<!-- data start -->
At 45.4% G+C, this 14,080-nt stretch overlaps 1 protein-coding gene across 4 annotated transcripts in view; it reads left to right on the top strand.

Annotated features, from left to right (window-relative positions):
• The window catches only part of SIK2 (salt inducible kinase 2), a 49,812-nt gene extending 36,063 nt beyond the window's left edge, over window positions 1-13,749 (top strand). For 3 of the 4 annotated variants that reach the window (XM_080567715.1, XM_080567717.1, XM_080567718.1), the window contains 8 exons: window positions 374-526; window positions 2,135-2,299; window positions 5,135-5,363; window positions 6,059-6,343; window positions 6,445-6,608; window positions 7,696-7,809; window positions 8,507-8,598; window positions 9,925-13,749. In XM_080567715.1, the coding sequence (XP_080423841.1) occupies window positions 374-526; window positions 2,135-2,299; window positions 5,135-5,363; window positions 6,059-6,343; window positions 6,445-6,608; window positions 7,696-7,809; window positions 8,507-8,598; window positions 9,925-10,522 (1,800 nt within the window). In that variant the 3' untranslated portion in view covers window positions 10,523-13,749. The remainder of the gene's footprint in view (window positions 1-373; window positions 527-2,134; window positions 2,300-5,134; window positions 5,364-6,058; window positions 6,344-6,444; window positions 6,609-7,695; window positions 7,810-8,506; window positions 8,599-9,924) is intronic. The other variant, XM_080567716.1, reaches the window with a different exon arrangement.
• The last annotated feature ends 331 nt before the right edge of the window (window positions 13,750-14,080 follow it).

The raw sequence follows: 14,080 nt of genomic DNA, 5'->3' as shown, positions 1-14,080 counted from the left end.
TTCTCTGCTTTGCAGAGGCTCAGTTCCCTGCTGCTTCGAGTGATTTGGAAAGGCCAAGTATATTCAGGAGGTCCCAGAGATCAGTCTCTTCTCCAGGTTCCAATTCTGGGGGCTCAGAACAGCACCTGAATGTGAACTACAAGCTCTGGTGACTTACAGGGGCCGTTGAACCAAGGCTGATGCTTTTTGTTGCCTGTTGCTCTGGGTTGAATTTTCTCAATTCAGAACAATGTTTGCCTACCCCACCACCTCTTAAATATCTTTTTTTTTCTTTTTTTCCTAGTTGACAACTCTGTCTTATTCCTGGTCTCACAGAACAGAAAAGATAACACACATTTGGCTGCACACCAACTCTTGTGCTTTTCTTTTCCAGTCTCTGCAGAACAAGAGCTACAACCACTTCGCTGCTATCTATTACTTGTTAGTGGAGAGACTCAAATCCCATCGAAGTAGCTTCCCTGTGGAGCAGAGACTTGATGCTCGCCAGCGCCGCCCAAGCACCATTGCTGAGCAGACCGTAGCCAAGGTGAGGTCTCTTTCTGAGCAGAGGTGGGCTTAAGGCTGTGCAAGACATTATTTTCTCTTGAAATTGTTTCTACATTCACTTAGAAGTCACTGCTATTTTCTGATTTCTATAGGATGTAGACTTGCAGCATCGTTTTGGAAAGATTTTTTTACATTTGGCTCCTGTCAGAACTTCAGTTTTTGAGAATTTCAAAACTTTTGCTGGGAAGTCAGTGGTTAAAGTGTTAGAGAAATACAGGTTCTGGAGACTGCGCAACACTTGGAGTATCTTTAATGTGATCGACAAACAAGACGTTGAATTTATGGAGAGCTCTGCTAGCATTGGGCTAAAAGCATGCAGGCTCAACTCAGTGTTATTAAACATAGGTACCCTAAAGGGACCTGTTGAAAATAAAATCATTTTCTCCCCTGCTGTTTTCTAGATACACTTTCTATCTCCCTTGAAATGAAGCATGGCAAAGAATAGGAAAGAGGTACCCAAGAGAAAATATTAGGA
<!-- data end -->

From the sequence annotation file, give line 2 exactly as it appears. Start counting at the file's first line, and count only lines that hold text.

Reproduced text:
Annotated features, from left to right (window-relative positions):